I've read this verse many times, but today the words struck me:
Therefore, let us not sleep as the rest do, but let us stay alert and sober.
Being asleep rather than awake is a mild (and expressive) metaphor for unconverted sinners. It suggests that what unconverted sinners need is a wake-up call, rather than to be left alone, given a snooze alarm, or simply mockery from a distance. Wake-up calls are not always welcome, of course, nor even gentle, but they certainly can always be charitable.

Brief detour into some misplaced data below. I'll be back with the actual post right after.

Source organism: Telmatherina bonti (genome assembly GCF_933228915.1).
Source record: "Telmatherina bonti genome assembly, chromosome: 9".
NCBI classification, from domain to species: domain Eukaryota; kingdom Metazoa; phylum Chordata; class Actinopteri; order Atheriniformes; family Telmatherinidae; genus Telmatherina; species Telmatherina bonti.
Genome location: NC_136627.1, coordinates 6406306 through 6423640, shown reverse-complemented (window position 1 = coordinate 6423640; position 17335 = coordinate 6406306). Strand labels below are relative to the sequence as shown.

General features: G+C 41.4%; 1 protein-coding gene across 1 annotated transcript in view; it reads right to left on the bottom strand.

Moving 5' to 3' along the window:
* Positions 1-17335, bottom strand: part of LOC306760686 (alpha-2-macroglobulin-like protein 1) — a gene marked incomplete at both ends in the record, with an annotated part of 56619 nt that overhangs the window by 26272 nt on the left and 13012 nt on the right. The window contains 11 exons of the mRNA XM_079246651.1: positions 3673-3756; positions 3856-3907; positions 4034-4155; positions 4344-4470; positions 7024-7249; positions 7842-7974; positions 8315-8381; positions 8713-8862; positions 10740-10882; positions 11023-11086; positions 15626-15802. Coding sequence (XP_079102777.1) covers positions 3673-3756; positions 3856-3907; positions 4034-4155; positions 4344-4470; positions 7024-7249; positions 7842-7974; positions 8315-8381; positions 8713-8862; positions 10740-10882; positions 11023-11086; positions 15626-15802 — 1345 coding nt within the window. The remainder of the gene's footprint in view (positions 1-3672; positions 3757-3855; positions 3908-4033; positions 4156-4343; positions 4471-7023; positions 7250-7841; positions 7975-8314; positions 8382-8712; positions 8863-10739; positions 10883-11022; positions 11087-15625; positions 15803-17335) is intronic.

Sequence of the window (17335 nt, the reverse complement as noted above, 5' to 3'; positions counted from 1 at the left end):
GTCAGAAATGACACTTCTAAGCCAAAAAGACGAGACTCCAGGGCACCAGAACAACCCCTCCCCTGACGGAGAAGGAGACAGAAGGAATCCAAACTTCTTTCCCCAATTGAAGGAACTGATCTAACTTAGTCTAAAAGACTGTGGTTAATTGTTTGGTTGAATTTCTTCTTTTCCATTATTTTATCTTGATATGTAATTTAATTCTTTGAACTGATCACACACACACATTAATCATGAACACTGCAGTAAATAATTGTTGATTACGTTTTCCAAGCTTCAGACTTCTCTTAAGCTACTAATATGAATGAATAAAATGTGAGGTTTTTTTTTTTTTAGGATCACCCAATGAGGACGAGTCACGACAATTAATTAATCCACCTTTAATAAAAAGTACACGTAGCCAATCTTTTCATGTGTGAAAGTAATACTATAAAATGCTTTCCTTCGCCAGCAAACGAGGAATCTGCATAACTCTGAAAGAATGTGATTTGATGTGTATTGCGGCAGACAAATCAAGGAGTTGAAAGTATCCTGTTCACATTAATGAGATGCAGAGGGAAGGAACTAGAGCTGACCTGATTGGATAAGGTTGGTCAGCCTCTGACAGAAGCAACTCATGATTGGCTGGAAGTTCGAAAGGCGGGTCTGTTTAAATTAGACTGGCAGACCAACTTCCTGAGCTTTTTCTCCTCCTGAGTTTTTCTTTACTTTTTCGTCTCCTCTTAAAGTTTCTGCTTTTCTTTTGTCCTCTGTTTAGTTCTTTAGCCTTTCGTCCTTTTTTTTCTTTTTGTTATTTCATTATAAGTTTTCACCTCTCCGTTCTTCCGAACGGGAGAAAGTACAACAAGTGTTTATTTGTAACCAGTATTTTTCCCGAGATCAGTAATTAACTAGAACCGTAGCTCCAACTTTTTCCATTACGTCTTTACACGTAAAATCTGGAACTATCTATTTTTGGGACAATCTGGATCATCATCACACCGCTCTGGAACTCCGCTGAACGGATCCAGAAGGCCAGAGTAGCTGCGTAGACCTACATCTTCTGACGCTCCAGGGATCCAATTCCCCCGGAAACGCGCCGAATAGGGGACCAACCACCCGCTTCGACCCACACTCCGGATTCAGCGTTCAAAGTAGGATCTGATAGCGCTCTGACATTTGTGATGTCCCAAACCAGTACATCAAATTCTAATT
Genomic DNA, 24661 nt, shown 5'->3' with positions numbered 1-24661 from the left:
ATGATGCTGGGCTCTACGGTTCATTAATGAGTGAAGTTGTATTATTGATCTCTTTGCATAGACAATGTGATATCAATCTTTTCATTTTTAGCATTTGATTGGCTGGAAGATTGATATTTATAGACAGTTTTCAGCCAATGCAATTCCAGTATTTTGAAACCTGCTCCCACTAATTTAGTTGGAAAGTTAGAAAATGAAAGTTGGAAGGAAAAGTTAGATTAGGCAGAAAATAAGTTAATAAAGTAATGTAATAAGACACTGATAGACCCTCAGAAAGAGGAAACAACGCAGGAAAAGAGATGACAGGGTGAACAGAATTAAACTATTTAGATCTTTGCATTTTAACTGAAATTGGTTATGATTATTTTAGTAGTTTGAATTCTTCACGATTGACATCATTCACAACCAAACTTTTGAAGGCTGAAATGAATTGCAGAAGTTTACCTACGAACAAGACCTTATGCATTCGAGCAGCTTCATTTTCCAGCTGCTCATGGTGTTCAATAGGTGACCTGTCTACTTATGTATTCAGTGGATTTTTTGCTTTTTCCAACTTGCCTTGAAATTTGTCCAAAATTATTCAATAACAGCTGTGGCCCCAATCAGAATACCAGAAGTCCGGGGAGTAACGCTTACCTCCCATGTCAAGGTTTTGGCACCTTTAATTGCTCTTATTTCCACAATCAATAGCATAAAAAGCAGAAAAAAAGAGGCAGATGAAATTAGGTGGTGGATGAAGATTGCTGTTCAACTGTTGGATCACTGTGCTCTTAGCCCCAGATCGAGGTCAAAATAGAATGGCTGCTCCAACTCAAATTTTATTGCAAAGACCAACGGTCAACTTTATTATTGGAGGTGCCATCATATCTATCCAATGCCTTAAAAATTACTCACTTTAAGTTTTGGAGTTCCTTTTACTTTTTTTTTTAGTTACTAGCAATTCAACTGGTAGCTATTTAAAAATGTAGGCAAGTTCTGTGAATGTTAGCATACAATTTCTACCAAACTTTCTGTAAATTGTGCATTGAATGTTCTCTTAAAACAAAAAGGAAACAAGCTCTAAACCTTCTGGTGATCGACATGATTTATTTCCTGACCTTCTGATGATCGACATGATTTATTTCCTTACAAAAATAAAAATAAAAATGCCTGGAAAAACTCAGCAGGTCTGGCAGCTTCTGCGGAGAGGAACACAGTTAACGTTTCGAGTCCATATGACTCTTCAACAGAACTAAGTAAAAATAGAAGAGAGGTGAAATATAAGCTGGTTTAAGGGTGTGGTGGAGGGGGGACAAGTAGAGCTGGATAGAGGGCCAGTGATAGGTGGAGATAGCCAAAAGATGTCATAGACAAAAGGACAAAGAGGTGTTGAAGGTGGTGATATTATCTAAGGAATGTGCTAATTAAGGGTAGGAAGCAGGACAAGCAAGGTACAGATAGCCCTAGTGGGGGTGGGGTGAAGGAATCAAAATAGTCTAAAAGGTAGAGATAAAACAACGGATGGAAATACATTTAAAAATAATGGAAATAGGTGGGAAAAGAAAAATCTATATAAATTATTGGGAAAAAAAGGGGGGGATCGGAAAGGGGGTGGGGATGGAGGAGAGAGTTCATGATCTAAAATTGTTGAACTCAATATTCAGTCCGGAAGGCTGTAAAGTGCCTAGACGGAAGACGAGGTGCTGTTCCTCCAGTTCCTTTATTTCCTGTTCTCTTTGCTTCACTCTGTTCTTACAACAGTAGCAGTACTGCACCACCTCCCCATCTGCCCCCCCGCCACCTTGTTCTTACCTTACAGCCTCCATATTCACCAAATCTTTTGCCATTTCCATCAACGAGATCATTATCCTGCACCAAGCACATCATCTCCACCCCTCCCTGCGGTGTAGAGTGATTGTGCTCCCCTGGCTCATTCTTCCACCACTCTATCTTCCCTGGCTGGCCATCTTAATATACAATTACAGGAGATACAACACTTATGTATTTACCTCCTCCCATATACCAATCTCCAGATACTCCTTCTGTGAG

What particularly caught my attention, though, were the words "as the rest do." If we do "as the rest do," we ourselves are asleep, we are children of the night -- which is to say, we are dead.
What do "the rest" do, as though unconscious or drunk? How much of our culture -- and I don't just mean the cultures of the countries in which we live, I mean of the culture in our own homes -- is a culture of the night or of darkness. How much do we do unthinkingly for which we will have to answer, and have no answer for, one day?
In the same chapter, St. Paul writes:
Test everything; retain what is good.
Are we trying to retain what is good without first testing everything?